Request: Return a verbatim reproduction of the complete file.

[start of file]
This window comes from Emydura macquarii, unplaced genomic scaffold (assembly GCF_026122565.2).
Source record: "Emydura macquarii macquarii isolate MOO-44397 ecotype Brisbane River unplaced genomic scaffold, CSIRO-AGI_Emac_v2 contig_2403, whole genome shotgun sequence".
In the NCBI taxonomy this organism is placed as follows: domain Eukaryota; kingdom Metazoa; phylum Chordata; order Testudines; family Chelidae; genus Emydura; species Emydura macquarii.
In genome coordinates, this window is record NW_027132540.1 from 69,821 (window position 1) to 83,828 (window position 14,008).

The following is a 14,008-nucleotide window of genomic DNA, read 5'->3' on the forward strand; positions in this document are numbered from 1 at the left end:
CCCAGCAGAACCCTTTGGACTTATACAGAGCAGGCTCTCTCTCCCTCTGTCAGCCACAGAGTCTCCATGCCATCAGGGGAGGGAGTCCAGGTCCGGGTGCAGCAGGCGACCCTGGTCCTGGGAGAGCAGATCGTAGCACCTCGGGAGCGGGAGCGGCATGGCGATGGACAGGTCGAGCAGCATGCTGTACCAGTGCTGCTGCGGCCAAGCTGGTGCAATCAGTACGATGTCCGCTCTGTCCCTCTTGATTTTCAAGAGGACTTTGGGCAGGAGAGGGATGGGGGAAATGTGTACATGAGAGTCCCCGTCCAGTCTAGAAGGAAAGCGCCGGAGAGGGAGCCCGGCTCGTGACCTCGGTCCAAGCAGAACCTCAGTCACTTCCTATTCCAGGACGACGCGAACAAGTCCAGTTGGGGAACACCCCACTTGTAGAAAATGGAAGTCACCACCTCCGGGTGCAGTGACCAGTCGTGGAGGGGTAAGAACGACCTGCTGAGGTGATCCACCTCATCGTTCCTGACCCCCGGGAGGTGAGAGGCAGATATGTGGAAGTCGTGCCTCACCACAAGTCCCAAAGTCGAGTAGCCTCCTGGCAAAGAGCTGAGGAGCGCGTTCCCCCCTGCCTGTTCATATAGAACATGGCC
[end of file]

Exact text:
This window comes from Emydura macquarii, unplaced genomic scaffold (assembly GCF_026122565.2).
Source record: "Emydura macquarii macquarii isolate MOO-44397 ecotype Brisbane River unplaced genomic scaffold, CSIRO-AGI_Emac_v2 contig_2403, whole genome shotgun sequence".
In the NCBI taxonomy this organism is placed as follows: domain Eukaryota; kingdom Metazoa; phylum Chordata; order Testudines; family Chelidae; genus Emydura; species Emydura macquarii.
In genome coordinates, this window is record NW_027132540.1 from 69,821 (window position 1) to 83,828 (window position 14,008).

The following is a 14,008-nucleotide window of genomic DNA, read 5'->3' on the forward strand; positions in this document are numbered from 1 at the left end:
CCCAGCAGAACCCTTTGGACTTATACAGAGCAGGCTCTCTCTCCCTCTGTCAGCCACAGAGTCTCCATGCCATCAGGGGAGGGAGTCCAGGTCCGGGTGCAGCAGGCGACCCTGGTCCTGGGAGAGCAGATCGTAGCACCTCGGGAGCGGGAGCGGCATGGCGATGGACAGGTCGAGCAGCATGCTGTACCAGTGCTGCTGCGGCCAAGCTGGTGCAATCAGTACGATGTCCGCTCTGTCCCTCTTGATTTTCAAGAGGACTTTGGGCAGGAGAGGGATGGGGGAAATGTGTACATGAGAGTCCCCGTCCAGTCTAGAAGGAAAGCGCCGGAGAGGGAGCCCGGCTCGTGACCTCGGTCCAAGCAGAACCTCAGTCACTTCCTATTCCAGGACGACGCGAACAAGTCCAGTTGGGGAACACCCCACTTGTAGAAAATGGAAGTCACCACCTCCGGGTGCAGTGACCAGTCGTGGAGGGGTAAGAACGACCTGCTGAGGTGATCCACCTCATCGTTCCTGACCCCCGGGAGGTGAGAGGCAGATATGTGGAAGTCGTGCCTCACCACAAGTCCCAAAGTCGAGTAGCCTCCTGGCAAAGAGCTGAGGAGCGCGTTCCCCCCTGCCTGTTCATATAGAACATGGCC